Baja Toxic Incinerator Put on Display

Times Staff Writer

Hoping to allay any fears about public health risks, the operators of a new, $15-million incinerator here conducted a tour of their seaside facility Tuesday and vowed that they can safely vaporize Mexico’s entire backlog of toxic PCBs and other chemical wastes.

Representatives of TEESA--a working partnership of five Mexican businessmen and Oakbrook, Ill.-based Chemical Waste Management--gave the tour to San Diego reporters to highlight the safeguards of the incinerator and underscore their belief that its operation will pose no significant public health threat.

The incinerator will be the only one in Mexico officially designated to burn polychlorinated biphenyls, man-made hydrocarbons that were used for years as fluids in transformers and capacitors. PCBs are suspected carcinogens and have become pervasive pollutants.

The Mexican government has assumed responsibility for disposal of PCBs, which are used primarily by state-owned utility companies and Pemex, the state-owned oil monopoly. The government has stockpiled about 12,000 55-gallon barrels of the PCBs around Mexico City while looking for a way to dispose of the substance, according to Chemical Waste Management officials.


Early May Completion Date

Last year, the government contracted with TEESA to vaporize the nation’s supply of PCBs in an incinerator to be built on land owned by the partnership along the coastal hills here, just 5 miles south of Tijuana.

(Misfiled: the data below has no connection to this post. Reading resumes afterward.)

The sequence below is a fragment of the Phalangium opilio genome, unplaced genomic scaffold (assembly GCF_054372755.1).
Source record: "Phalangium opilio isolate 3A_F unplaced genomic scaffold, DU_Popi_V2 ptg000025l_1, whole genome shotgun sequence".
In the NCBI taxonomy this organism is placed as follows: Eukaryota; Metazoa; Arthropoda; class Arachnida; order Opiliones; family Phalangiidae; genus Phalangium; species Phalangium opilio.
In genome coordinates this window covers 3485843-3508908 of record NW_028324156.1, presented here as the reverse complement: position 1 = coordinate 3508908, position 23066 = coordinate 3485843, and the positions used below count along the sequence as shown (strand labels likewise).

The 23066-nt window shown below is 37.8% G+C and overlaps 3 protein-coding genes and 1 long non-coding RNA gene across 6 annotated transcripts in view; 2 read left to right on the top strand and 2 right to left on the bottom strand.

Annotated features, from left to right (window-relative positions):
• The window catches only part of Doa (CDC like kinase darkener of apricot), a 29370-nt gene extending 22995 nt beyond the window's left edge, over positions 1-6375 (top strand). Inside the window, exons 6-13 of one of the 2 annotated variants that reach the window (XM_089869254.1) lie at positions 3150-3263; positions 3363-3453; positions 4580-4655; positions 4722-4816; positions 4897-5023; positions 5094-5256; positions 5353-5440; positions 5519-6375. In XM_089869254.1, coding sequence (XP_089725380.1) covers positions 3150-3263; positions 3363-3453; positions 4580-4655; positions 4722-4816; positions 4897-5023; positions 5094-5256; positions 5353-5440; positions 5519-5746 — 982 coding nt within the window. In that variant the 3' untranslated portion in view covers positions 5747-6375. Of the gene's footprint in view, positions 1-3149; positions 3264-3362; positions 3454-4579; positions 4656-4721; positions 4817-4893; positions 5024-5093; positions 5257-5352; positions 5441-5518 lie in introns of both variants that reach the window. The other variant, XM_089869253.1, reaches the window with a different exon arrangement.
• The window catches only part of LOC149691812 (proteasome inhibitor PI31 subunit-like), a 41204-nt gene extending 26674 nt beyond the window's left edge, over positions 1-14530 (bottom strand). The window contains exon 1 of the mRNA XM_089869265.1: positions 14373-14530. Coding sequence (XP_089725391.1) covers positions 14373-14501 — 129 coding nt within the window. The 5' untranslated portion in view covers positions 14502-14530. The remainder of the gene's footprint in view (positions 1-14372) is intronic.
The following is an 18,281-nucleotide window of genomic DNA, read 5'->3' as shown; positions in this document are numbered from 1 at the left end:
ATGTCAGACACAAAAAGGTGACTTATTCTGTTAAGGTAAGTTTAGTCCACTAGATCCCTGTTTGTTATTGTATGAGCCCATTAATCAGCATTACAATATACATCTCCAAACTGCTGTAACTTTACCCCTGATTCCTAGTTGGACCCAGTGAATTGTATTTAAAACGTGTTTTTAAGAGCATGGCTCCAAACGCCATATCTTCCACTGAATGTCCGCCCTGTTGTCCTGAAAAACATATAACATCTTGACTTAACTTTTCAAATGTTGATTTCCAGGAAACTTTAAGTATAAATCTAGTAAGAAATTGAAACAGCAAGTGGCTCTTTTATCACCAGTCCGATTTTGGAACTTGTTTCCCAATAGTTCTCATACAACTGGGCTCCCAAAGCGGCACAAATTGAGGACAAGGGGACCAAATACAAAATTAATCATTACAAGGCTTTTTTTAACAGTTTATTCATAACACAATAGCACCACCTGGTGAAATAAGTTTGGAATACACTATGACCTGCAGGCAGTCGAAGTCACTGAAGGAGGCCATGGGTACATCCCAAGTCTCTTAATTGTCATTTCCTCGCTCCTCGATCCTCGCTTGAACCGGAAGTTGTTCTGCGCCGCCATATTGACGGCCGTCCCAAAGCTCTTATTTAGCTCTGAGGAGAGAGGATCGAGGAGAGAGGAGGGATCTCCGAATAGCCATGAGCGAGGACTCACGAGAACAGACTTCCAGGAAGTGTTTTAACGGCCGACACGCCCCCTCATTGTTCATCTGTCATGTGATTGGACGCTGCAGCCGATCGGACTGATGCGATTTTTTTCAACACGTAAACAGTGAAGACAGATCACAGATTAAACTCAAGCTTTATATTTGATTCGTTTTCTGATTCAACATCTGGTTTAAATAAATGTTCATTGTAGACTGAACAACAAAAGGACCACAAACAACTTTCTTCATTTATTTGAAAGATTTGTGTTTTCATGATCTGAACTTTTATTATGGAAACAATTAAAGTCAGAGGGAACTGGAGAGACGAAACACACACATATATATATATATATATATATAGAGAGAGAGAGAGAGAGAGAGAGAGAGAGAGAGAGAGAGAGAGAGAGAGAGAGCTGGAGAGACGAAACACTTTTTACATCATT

The agreement calls for the Mexican businessmen to have the PCBs transported from Mexico City to Tijuana, and for Chemical Waste Management to conduct the incineration at a price of $1,000 a barrel, said Gene Davidson, the facility’s general manager. The plant can burn 2,500 barrels of waste a day. The company will also use the incinerator to burn other hazardous wastes supplied by the government and eventually the maquiladora twin-plant industry, he said.

Construction of the $15-million incinerator began in November and is scheduled for completion in time for a test burn in early May, said Davidson. Along the way, the partnership and Mexican authorities have worked closely with United States environmental officials to make sure the kiln will perform up to American standards.


Those consultations, said Davidson, have produced assurances that the incinerator will not pose a hazard to nearby residents--the closest homes are about 2 miles away--or to people living in southern San Diego County. In particular, there is little or no threat of the incinerator producing dangerous emissions that could waft over the border, he said.

“The general concurrence is, we don’t think it’s an issue,” said Davidson.

Officials from three American environmental agencies--the Environmental Protection Agency, the county’s Air Pollution Control District and county’s Department of Environmental Health Services--confirmed Tuesday that they have inspected the incinerator and talked with TEESA representatives. All three said they believe the kiln will be safe if the company keeps its word to conduct operations as prescribed by American regulations.